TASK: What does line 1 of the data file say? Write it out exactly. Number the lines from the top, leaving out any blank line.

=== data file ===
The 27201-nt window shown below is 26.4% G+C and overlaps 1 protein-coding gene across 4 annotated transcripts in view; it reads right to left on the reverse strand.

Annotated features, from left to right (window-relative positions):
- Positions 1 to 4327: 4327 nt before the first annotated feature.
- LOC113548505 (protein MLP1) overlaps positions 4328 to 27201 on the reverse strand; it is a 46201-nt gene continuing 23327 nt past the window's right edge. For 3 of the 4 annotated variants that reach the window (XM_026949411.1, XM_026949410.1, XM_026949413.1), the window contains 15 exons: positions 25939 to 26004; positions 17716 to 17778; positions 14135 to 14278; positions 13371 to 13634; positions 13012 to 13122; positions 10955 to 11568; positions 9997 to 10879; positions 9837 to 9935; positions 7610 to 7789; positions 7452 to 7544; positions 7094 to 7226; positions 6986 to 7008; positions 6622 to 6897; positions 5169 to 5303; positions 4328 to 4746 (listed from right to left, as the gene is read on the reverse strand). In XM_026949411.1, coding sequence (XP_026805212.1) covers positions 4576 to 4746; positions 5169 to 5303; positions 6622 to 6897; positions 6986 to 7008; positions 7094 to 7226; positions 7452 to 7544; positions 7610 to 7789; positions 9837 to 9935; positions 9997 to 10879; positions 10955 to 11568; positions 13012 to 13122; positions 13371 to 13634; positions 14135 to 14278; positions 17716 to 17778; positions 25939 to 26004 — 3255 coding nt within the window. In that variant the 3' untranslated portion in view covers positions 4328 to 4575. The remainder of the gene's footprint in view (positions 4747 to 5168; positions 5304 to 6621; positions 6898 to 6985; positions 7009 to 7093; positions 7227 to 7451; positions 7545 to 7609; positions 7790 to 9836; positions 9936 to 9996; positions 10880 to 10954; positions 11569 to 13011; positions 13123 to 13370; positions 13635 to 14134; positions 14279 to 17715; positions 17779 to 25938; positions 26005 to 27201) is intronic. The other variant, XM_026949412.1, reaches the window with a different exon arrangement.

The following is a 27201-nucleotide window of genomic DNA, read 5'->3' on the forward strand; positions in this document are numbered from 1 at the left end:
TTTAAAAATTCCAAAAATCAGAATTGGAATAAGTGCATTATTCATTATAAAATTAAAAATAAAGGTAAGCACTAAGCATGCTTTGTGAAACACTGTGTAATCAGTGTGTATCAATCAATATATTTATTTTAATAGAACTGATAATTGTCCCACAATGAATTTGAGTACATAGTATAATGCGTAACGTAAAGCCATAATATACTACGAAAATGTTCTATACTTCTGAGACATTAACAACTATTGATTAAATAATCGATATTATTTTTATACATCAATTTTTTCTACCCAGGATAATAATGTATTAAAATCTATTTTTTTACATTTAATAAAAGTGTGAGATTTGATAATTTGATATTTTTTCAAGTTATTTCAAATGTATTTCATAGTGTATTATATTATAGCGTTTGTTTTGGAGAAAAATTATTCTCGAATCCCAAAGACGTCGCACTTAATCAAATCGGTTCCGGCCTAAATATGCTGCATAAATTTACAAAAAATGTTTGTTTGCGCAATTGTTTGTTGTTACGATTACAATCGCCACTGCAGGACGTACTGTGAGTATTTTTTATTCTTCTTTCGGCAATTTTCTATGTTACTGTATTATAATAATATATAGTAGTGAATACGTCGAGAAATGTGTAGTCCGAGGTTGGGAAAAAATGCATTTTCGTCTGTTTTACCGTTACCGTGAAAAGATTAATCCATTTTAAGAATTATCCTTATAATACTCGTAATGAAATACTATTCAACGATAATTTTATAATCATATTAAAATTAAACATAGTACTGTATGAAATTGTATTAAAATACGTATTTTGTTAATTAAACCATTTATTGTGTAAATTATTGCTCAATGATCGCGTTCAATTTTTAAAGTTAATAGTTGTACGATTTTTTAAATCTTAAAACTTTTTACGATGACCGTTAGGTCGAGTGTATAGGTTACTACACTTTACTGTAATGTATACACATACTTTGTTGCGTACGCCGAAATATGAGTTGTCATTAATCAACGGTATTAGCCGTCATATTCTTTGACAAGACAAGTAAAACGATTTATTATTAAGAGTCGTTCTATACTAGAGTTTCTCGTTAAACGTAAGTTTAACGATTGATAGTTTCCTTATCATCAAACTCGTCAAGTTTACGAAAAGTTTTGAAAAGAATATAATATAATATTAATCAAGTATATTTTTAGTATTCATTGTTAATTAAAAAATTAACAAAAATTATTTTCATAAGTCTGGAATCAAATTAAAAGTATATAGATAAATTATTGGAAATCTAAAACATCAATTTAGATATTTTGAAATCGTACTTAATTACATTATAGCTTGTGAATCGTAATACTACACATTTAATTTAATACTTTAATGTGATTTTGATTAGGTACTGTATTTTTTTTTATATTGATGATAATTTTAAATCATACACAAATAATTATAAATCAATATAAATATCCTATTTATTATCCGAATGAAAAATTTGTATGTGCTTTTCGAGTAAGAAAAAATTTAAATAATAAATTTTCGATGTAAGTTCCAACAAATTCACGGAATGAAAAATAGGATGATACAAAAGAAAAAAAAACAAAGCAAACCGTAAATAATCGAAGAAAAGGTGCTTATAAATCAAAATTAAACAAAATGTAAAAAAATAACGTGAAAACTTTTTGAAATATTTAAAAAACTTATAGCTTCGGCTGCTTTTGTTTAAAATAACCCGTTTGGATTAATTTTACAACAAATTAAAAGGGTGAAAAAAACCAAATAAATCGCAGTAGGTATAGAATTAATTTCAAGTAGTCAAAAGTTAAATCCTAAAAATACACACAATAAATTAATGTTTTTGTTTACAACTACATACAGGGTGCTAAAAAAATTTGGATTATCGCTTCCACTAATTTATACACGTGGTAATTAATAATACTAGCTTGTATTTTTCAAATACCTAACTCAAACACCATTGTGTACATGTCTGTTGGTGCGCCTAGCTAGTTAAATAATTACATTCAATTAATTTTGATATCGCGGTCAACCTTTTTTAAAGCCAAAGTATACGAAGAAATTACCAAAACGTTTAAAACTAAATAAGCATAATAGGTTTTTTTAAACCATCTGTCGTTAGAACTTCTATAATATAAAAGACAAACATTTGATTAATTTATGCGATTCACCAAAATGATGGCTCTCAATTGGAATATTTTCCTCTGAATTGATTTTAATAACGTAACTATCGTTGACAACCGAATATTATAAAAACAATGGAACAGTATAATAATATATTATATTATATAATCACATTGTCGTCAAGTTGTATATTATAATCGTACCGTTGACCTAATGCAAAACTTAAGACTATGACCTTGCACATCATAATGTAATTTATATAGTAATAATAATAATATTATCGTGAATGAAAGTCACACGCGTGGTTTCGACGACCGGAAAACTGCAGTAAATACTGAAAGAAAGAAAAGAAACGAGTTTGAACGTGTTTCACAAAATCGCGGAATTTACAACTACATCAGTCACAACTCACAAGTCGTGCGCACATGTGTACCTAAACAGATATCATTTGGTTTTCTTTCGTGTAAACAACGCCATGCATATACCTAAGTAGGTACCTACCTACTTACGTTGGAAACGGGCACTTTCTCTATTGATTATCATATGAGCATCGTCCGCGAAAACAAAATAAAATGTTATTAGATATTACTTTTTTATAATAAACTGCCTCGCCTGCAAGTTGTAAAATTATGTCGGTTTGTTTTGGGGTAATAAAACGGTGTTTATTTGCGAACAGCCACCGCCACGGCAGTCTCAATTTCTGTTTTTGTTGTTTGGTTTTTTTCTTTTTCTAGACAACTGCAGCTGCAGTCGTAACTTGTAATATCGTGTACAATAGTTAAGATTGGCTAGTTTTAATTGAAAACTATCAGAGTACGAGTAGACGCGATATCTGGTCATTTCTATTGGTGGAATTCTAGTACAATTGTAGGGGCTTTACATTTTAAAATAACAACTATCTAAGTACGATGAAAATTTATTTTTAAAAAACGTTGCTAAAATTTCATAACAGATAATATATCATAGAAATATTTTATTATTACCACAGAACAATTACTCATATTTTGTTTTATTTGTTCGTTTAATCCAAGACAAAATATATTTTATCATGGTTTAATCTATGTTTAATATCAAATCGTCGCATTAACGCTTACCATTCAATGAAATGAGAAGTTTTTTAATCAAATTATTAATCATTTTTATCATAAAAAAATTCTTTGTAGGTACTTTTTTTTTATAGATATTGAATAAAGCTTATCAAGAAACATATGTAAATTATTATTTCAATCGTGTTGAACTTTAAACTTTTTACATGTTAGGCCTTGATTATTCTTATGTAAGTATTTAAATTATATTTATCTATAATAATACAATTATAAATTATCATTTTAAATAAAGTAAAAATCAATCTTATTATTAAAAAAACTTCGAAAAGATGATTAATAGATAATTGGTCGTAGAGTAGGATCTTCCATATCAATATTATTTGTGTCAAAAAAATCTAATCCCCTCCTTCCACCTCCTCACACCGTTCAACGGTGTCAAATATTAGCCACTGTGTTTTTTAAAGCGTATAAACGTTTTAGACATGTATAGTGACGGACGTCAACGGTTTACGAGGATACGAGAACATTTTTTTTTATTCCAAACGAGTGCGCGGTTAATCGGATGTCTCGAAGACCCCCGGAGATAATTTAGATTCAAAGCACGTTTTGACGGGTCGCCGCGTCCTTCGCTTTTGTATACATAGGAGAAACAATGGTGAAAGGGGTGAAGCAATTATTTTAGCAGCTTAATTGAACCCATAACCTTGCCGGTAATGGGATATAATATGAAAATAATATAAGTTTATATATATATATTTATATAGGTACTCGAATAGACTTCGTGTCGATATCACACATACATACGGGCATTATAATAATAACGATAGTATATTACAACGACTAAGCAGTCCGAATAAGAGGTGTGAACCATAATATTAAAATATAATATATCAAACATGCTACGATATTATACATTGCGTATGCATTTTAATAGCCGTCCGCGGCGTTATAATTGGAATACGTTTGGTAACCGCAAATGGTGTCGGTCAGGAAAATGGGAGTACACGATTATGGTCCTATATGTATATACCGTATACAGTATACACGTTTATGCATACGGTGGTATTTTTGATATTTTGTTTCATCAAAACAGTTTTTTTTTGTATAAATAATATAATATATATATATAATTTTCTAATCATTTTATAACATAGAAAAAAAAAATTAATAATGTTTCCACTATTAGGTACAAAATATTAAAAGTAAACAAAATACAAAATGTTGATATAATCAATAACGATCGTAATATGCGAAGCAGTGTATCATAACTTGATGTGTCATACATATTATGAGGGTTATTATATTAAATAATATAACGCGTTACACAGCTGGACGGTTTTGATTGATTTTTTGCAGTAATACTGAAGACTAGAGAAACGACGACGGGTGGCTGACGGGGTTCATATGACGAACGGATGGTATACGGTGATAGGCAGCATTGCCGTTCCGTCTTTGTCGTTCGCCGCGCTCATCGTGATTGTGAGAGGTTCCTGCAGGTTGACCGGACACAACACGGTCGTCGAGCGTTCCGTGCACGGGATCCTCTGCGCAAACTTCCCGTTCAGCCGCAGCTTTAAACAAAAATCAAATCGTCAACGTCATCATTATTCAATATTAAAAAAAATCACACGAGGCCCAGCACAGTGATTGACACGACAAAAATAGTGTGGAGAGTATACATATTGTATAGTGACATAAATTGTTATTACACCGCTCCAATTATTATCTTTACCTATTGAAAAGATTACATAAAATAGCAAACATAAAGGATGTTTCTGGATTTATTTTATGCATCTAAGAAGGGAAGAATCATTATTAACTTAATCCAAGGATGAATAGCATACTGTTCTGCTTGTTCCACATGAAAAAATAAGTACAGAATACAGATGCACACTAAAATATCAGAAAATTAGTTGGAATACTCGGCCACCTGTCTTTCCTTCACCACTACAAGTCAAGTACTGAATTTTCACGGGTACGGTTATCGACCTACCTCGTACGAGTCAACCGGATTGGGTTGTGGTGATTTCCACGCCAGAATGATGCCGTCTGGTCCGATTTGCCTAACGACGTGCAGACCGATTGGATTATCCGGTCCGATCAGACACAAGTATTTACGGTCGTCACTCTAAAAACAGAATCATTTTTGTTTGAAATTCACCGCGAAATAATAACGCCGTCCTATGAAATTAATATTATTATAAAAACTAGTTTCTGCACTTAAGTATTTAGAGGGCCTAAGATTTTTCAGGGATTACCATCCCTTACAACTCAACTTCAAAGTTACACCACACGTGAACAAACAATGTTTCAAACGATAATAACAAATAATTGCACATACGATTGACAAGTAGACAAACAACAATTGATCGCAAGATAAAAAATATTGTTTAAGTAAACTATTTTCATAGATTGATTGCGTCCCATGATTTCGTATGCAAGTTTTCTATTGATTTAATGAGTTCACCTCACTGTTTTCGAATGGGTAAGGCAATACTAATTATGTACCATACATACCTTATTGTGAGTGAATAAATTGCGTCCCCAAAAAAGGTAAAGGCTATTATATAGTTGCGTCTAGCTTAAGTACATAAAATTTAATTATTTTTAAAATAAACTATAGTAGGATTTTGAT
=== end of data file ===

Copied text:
The 27201-nt window shown below is 26.4% G+C and overlaps 1 protein-coding gene across 4 annotated transcripts in view; it reads right to left on the reverse strand.